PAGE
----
“Nothing’s changed around here in ten years,” says a big man named Gene Shacove, who is wearing matching white parachute-silk jacket and pants. Shacove is standing next to a tiny 1954 Dali — Young Virgin, Auto-Sodomized by Her Own Chastity. Nearby, at the top of the double stairs leading to Hefner’s bedroom, a pumpkin-size bronze sculpture rests on a pedestal. Close examination reveals it to be, unmistakably, an upturned, disembodied vulva. Mansion staffers, who call it the “Brass Ass,” leave notes for one another in the opening. Down the hall a few feet is a large glass case filled with small figurines of a man and woman in every imaginable posture of sexual intercourse. A Midwestern university art professor sculpted the collection.
Shacove was the inspiration for Warren Beatty’s Shampoo character, the Beverly Hills haircutter who loved women. Now, Shacove cuts Hefner’s hair. “Well, one thing’s changed,” he says, after a minute. “In the old days, when you’d ask for a cigarette, they would bring you a pack. Now, you’re lucky if you get one.” Women are invited to these twice-weekly evenings of buffet dinners and movie showings because they are Bunnies in Playboy clubs, or friends of Bunnies, or the reigning Playmate of the Month. Often, they are invited on the basis of a nude Polaroid they sent to the Playboy studios on Sunset Boulevard in hopes of being chosen for a Playmate tryout. Or they are culled from the stacks of Polaroids of women who are photographed naked every Thursday morning in these studios in what amounts to an open casting call. These sessions are the real business of Playboy, the gritty essence of Hefner’s empire. His people bill the free-for-all weekly events as a kind of community service, a “courtesy” toward what they say is a multitude of 500 Playmate hopefuls a year.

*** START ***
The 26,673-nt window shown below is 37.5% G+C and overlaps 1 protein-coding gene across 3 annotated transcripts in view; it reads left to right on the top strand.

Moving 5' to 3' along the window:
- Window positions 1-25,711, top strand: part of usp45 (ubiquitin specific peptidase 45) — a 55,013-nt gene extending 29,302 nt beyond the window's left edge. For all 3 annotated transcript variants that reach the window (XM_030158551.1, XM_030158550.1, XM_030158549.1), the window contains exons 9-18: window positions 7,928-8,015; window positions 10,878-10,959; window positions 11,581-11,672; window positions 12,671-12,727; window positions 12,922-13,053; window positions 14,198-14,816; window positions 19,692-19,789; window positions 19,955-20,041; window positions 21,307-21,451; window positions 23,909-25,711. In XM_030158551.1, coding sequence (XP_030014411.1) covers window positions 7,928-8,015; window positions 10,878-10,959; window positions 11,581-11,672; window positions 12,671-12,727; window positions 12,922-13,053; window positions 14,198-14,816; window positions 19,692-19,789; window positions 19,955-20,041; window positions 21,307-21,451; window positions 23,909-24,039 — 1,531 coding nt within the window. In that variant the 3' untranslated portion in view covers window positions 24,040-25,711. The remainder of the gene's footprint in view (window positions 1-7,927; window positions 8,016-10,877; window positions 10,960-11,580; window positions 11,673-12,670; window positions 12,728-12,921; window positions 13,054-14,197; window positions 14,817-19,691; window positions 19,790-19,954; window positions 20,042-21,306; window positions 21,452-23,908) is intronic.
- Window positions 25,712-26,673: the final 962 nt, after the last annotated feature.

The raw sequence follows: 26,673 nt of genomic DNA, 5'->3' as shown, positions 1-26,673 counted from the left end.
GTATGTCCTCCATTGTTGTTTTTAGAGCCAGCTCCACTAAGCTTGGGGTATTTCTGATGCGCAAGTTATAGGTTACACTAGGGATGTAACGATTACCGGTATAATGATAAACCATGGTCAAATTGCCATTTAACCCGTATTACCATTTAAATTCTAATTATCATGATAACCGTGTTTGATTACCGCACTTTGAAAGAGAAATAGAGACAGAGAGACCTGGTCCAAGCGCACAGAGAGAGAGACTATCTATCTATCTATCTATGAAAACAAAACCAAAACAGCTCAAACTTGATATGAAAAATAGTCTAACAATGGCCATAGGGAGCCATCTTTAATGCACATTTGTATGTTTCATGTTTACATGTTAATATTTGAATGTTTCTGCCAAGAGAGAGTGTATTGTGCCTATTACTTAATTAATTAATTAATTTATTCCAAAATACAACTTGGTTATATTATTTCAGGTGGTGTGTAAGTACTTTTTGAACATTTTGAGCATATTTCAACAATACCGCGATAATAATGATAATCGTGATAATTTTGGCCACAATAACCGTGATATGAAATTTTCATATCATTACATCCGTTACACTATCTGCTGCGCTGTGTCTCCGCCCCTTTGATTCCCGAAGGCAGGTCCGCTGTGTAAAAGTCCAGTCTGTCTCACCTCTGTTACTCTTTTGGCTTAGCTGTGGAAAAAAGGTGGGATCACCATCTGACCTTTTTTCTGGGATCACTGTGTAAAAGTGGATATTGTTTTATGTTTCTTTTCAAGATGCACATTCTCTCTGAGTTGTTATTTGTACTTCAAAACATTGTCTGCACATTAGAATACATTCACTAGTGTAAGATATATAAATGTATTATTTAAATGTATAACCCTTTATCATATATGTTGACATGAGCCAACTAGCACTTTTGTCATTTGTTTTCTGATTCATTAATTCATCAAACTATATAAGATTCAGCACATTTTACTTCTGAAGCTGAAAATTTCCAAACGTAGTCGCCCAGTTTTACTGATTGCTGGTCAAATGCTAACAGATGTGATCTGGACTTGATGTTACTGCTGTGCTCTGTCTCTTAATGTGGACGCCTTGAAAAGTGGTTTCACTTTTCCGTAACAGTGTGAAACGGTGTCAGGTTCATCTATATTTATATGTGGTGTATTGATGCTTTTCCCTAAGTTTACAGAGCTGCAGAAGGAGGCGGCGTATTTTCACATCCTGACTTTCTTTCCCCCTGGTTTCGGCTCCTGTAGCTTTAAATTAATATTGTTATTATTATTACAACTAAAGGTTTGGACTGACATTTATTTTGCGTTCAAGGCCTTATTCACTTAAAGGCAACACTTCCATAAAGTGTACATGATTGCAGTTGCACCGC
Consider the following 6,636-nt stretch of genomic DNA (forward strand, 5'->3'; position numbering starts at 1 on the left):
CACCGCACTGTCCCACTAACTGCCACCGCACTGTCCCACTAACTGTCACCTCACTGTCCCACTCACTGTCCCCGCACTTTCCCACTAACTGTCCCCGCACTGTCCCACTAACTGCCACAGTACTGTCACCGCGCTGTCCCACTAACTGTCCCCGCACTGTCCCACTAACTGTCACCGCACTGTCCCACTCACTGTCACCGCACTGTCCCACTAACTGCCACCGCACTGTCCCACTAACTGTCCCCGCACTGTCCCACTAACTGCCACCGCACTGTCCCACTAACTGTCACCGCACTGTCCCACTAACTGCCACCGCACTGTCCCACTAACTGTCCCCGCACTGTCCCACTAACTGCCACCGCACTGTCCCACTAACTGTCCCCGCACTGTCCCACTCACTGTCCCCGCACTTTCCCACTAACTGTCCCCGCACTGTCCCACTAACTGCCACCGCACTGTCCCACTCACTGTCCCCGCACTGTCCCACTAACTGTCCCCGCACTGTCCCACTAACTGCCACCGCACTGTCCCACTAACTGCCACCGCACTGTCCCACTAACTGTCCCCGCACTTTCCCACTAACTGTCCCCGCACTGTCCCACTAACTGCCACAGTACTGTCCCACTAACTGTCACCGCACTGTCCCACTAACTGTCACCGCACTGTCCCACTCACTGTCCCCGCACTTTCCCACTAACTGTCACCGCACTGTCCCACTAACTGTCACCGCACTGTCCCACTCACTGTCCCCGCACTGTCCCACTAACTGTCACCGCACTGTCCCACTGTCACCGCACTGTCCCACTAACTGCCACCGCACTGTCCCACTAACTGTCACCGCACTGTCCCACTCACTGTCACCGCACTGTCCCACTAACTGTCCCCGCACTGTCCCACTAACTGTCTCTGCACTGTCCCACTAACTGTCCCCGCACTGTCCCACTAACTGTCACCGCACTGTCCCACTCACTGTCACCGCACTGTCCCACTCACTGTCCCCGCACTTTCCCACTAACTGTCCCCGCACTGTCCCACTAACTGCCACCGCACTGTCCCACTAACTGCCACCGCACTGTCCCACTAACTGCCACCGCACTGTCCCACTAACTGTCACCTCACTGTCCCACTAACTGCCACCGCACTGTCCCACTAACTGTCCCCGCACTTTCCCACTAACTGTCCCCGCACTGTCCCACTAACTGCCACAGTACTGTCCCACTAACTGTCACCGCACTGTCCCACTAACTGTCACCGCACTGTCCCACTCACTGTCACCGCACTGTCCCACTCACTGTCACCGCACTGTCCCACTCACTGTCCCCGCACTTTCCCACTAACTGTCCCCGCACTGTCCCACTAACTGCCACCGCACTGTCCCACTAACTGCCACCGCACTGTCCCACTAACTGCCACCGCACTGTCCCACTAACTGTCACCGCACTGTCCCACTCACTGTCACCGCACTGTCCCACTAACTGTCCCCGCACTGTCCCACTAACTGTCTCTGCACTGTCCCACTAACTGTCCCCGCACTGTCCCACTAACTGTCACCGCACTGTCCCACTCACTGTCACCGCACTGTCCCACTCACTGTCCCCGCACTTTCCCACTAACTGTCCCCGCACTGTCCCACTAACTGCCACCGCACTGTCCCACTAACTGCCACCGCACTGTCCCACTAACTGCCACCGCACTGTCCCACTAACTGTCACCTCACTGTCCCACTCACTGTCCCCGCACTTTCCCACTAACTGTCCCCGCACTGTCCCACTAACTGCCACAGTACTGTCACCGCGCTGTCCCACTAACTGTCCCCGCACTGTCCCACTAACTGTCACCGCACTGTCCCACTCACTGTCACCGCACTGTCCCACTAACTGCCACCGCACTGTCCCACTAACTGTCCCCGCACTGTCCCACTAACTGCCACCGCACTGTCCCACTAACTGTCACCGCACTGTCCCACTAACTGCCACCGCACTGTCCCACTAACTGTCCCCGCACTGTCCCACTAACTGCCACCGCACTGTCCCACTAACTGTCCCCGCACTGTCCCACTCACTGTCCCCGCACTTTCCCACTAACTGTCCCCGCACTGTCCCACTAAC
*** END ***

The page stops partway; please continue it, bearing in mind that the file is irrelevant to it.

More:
Miss Chiquita Banana stands by the bar in a borrowed, backless red leather dress, a bit wobbly in her heels. She’s 18 and, under the makeup, a kid. “I’ve heard a lot of movie producers hang out here,” she whispers, her eyes casting over the crowd. Two young women are strolling a path outside. One carries a Flashmatic camera; she’s in her own Disneyland. Masculine gazes follow them as they pass, conversations falter until they are out of sight. “I don’t know why you keep calling them women,” one male guest snaps unexpectedly. “He never has women up here — they’re girls. I’m not talking about age. They’ve never been anywhere — not even to a great restaurant. They wouldn’t know endive from iceberg.”
It was in the library that Hefner first noticed Carrie, the 20-year-old from Vancouver who was staying in his house while she tried out for a Playboy-cover photo sessio